In case you haven’t heard the news by now, Harlequin is into the vanity publishing game now. Check out it out here and here. And if you’re into the uproar, check it out here. Pay special attention to what Dave Kuzminski says. If you don’t know him, he runs Preditors and Editors, which is a writer’s best friend when it comes to finding out who’s legit and who’s not. He’s listing Harlequin Enterprises as a vanity press. ❗
The fallout. Harlequin authors are worried that the name has been tainted by this move. I can’t help but agree with them…to an extent. Yes, Harlequin is selling their name to anyone with $599 to $1599 to spare. Several of the authors on the Smart Bitches website have brought up a good point. They’ve spent years trying to get into Harlequin and now it sickens them that others can simply buy the name with three clicks of the mouse. It’s not fair. And as someone else pointed out, this gives Harlequin more incentive to pass up a book that’s “almost there”, but they don’t want to spend their money to find out for sure. Let the writer do it and if the book takes off, then we’ll pull them into the other imprint fold…for probably less money, too.
However, if their vanity press is any different from anyone else’s, writers will be lucky if they sell 50 copies of their book. More important than that, those books won’t be sold on the shelf with the other imprints. That’s the promise. That’s what Malle Vallak said in the comment section of Smart Bitches. By the way, read her post because I found it somewhat puzzling and it didn’t put to sleep all of the questions floating around my head.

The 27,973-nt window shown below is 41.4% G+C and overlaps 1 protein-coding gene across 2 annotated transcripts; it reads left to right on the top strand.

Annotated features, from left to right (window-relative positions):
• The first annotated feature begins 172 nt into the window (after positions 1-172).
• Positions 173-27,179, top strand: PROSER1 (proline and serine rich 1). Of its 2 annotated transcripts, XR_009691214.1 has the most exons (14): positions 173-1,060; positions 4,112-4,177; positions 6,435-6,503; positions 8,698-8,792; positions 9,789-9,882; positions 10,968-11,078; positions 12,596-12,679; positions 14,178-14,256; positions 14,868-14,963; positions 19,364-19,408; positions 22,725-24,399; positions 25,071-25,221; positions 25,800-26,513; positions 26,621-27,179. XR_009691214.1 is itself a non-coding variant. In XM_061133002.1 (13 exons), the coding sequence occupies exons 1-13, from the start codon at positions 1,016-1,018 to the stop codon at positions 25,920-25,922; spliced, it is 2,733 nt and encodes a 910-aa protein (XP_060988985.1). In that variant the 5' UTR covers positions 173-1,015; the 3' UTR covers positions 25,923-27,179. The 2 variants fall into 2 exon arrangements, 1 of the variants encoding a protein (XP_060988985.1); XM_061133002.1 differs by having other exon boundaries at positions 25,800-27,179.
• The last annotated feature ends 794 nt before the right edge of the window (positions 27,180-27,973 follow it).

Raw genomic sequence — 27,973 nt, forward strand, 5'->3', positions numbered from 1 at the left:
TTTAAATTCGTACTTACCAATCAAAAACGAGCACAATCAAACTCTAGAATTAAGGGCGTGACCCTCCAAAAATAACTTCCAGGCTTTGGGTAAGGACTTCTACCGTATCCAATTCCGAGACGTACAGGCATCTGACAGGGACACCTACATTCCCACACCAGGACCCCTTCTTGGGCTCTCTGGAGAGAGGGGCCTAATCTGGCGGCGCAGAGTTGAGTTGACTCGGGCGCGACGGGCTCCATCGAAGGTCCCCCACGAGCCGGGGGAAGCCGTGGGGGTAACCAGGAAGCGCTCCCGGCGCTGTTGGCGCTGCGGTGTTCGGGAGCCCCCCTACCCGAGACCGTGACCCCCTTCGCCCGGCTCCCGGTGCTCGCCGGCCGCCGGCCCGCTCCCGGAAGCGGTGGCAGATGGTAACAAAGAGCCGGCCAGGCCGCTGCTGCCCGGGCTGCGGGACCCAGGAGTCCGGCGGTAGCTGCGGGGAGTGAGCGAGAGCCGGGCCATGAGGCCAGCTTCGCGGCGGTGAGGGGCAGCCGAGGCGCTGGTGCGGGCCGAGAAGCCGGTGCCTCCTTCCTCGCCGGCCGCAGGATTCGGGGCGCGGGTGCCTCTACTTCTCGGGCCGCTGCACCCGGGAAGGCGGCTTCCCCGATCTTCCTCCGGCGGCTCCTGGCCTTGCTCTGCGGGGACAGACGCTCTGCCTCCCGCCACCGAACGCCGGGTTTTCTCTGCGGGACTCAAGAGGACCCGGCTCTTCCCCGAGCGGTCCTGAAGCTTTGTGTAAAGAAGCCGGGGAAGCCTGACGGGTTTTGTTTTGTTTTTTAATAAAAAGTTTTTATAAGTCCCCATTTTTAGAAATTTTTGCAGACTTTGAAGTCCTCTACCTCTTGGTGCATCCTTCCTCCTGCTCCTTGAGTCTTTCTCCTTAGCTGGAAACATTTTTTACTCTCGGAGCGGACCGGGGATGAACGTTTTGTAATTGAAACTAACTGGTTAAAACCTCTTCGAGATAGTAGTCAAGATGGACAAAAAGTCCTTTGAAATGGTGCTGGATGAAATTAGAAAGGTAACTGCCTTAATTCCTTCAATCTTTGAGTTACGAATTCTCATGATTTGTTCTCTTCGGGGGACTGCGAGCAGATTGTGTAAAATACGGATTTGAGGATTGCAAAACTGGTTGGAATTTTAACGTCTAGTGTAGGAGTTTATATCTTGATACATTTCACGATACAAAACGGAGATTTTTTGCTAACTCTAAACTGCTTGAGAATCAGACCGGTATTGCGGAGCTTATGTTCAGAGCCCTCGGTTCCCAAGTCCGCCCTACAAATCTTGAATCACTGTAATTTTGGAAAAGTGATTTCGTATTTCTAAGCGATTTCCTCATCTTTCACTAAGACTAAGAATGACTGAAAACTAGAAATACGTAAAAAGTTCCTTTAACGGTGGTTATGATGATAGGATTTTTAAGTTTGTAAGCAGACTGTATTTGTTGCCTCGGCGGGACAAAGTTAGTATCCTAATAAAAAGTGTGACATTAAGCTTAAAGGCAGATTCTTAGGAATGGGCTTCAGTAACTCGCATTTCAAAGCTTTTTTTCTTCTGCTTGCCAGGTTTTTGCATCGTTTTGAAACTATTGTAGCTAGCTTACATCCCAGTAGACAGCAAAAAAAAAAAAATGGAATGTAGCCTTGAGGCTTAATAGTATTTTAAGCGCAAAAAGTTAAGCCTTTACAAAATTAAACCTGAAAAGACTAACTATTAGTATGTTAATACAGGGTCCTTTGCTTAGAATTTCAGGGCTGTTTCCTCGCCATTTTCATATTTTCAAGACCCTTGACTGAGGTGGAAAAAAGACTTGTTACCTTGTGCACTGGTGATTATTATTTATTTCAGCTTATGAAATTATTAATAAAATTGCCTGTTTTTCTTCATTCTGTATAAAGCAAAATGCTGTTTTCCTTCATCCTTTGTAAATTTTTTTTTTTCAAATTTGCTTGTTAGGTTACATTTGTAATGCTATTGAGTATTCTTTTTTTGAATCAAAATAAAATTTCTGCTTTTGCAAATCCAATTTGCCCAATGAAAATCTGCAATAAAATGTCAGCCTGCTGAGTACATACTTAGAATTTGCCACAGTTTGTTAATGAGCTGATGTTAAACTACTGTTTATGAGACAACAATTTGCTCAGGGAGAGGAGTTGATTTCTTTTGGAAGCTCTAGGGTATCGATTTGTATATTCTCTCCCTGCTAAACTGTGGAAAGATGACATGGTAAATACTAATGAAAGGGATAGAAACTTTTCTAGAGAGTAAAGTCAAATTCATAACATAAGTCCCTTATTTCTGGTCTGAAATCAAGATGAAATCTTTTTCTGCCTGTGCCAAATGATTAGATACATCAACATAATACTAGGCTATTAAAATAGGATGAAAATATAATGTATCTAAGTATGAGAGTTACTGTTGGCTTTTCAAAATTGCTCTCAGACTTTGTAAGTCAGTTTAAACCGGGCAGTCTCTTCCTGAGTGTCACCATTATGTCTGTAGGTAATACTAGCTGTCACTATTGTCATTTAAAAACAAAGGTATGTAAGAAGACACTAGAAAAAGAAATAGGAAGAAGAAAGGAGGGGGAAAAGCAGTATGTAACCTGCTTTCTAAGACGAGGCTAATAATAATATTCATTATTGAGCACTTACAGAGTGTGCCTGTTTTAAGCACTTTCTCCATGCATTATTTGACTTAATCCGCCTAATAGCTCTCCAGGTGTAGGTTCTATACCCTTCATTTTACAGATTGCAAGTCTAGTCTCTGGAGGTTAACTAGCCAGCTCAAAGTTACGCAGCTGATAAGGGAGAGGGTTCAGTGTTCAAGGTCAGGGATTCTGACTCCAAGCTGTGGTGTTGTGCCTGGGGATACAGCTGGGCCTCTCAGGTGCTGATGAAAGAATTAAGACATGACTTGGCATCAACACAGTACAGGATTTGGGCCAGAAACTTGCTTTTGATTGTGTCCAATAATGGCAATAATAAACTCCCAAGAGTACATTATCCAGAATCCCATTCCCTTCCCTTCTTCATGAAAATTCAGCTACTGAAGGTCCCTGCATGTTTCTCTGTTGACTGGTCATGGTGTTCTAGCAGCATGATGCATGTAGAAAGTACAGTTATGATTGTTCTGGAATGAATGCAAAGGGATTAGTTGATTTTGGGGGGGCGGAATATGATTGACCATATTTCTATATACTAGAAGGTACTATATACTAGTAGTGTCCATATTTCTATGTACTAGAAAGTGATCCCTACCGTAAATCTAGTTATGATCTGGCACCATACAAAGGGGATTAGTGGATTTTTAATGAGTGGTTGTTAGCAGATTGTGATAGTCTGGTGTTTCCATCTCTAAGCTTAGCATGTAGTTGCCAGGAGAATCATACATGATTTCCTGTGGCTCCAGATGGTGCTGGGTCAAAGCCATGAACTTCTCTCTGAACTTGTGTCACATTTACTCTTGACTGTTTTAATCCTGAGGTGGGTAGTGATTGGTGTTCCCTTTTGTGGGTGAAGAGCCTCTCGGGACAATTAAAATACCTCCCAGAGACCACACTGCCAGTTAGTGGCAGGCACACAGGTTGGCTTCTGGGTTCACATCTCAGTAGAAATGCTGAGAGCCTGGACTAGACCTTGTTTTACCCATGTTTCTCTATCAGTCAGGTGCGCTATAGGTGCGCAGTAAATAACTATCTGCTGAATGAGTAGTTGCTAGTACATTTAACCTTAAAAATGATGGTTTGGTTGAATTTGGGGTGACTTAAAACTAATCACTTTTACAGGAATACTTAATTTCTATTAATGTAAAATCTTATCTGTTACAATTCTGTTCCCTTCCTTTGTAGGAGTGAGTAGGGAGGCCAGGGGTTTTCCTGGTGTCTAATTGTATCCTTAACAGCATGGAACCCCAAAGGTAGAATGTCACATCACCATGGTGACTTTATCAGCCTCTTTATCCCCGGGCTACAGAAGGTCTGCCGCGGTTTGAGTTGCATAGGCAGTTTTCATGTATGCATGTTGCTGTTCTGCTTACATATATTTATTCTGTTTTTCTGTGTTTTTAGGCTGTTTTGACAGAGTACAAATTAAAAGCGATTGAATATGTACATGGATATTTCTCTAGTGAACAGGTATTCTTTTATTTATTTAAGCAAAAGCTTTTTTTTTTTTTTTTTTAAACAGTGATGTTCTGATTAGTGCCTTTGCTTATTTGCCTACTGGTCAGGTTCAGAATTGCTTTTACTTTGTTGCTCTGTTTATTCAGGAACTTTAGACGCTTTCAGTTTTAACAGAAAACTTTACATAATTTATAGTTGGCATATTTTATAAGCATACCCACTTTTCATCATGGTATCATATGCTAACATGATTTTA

What does it mean for authors? For the non-pubbed authors who are trying to get in with Harlequin, not much. If they have agents, then those agents will pitch to Harlequin regardless. For now, they’re still the cream-of-the-romance-publishing crop. Not only that, but it’s good money. As for their current stable of authors, not much. Their books will still end up on the shelves at Targat, B&N, Walmart, etc. The biggest problem I see is author branding and misleading aspiring authors who think they’re going to be picked up by the legit side of Harlequin. Anyone who goes with Harlequin Horizons can pretty much say they’re published with the big boy. How does that distinguish them from authors who’ve spent years getting their foot in the Harlequin door the old-fashioned way? And as a rule of thumb that I’ve heard time and time again, money should flow toward the author. Not from them. Sure, this might sound like an ego trip on the part of the published authors, but it’s a legit argument, if you ask me. Suppose you spent years saving up to get the house of your dreams, only to learn that the guy next door got his for free with the same credit score and history as you?
I wouldn’t be surprised if authors start looking for other publishers because they don’t want to be associated with a vanity press. I don’t blame them in the least. And trust me, those other publishers would be more than happy to snag some good writers to saturate their bottom line, since publishing is still hurting.